Worth the Trip: Augusta, Georgia

Every spring, the world’s sports spotlight falls on Augusta during the Masters tournament. But even if you don’t know a putt from a par, you can still enjoy the town’s charms
Article: Cory Bordonaro

April brings extra energy to Augusta, Georgia, as golfers and fans from all over the world flock here for the storied Masters Tournament. But the charming city on the banks of the Savannah River is pretty lively anytime of year, thanks to a downtown scene filled with unique shops, attractions, and restaurants. Here’s how to make the most of your visit.

Where to Eat in Augusta
Rooster’s Beak: Eclectic is the name of the game at this downtown gourmet taqueria. House-made enchiladas ($14) change on a weekly basis, depending on which ingredients chef Jonathan Marks, his brother and general manager Philip, and their crew choose to stuff between two corn tortillas. It just might be braised short ribs with fried shallots, mushrooms, and a white bean enchilada sauce. 215 10th Street; feedyourbeak.com or 706/364-2260

La Maison on Telfair and Veritas: When owner Heinz Sowinski bought the business in 1992, he transformed the menu to reflect his love for French-based cuisine and game such as kangaroo and ostrich. The ostrich is prepared both as a steak and a carpaccio (smoked, sliced thin, and adorned with truffle oil, lemon, and arugula; $12.50). 404 Telfair Street; lamaisontelfair.com or 706/722-4805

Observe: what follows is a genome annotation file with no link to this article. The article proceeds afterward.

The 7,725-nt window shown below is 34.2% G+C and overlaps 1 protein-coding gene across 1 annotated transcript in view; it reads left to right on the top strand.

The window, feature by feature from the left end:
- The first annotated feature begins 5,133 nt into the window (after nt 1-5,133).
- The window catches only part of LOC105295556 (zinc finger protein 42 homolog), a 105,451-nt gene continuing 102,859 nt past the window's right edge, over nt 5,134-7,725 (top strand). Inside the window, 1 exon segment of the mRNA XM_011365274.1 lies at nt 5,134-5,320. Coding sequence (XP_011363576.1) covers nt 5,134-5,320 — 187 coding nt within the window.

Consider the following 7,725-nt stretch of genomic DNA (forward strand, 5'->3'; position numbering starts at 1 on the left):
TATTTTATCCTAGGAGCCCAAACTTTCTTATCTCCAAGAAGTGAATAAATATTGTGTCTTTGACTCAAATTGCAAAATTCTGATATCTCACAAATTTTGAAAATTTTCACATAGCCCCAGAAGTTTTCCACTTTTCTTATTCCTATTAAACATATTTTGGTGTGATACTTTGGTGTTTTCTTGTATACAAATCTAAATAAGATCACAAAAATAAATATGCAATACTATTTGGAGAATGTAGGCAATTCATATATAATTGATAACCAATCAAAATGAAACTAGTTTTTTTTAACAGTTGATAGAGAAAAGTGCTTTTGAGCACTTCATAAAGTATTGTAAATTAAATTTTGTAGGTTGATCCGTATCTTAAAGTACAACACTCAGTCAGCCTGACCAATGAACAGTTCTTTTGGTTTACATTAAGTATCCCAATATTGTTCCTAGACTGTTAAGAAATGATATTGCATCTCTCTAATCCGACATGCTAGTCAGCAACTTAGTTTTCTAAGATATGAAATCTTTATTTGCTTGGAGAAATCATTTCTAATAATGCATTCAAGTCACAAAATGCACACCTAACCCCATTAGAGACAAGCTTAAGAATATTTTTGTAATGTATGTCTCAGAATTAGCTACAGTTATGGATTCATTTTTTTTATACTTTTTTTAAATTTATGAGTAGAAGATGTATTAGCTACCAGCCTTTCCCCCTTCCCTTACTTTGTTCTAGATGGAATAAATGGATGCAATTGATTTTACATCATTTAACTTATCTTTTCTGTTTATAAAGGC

What to Do in Augusta
Shop by the Decade: Vintage Ooollee owner Caren “Ooollee” Dorn Bricker’s selection of jewelry, clothing, and accessories spans from the 1880s through the 1980s. Each piece is labeled by decade on the tag, and Caren likes to pass along the stories of the items to their buyers. 1121 Broad Street; facebook.com/vintageooollee or 706/724-2591

Learn About the Legends: Celebrating its 75th anniversary this year, the Augusta Museum of history features exhibits of the city’s medical, military, and business pasts. Its most popular exhibits highlight two Augusta originals—the Masters tournament and singer James Brown. “Celebrating a Grand tradition, the Sport of Golf” traces history on the links as well as Augusta’s contributions to the game. (Who knew that 80% of the world’s golf carts are made here?) “The Godfather of Soul, Mr. James Brown” features many of the entertainer’s personal belongings. 560 Reynolds Street; augustamuseum.org or 706/722-8454

Go Dancing: Named for the Godfather of Soul, the Soul Bar is an intimate venue frequented by local musicians. A few blocks down, the larger Sky City music hall can accommodate up to 500. The Soul Bar, 984 Broad Street; soulbar.com or 706/724-8880, and Sky City, 1157 Broad Street; skycityaugusta.com

Where to Stay in Augusta
The Partridge Inn: This century-old hotel (from $119/night) serves the best Sunday brunch in town. 2110 Walton Way; partridgeinn.com